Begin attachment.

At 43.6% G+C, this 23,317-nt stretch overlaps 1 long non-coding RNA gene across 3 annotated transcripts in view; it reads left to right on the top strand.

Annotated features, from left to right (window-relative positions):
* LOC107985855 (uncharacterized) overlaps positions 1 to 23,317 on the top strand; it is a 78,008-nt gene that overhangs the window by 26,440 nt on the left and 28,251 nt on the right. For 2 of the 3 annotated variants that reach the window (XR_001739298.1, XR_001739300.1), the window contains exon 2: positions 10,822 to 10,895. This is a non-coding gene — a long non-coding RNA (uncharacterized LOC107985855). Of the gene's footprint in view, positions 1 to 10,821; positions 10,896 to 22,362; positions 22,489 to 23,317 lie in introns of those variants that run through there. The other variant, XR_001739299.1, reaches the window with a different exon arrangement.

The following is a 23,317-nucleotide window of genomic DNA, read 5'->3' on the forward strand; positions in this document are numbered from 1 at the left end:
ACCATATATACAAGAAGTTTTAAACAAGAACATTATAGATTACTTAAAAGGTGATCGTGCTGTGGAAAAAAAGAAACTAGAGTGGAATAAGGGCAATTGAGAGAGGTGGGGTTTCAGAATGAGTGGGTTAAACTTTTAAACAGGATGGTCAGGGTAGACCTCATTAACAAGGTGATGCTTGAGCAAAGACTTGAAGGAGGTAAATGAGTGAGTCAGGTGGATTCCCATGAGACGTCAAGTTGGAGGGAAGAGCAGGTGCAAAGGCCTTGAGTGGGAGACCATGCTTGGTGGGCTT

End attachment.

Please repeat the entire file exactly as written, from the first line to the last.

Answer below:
At 43.6% G+C, this 23,317-nt stretch overlaps 1 long non-coding RNA gene across 3 annotated transcripts in view; it reads left to right on the top strand.

Annotated features, from left to right (window-relative positions):
* LOC107985855 (uncharacterized) overlaps positions 1 to 23,317 on the top strand; it is a 78,008-nt gene that overhangs the window by 26,440 nt on the left and 28,251 nt on the right. For 2 of the 3 annotated variants that reach the window (XR_001739298.1, XR_001739300.1), the window contains exon 2: positions 10,822 to 10,895. This is a non-coding gene — a long non-coding RNA (uncharacterized LOC107985855). Of the gene's footprint in view, positions 1 to 10,821; positions 10,896 to 22,362; positions 22,489 to 23,317 lie in introns of those variants that run through there. The other variant, XR_001739299.1, reaches the window with a different exon arrangement.

The following is a 23,317-nucleotide window of genomic DNA, read 5'->3' on the forward strand; positions in this document are numbered from 1 at the left end:
ACCATATATACAAGAAGTTTTAAACAAGAACATTATAGATTACTTAAAAGGTGATCGTGCTGTGGAAAAAAAGAAACTAGAGTGGAATAAGGGCAATTGAGAGAGGTGGGGTTTCAGAATGAGTGGGTTAAACTTTTAAACAGGATGGTCAGGGTAGACCTCATTAACAAGGTGATGCTTGAGCAAAGACTTGAAGGAGGTAAATGAGTGAGTCAGGTGGATTCCCATGAGACGTCAAGTTGGAGGGAAGAGCAGGTGCAAAGGCCTTGAGTGGGAGACCATGCTTGGTGGGCTT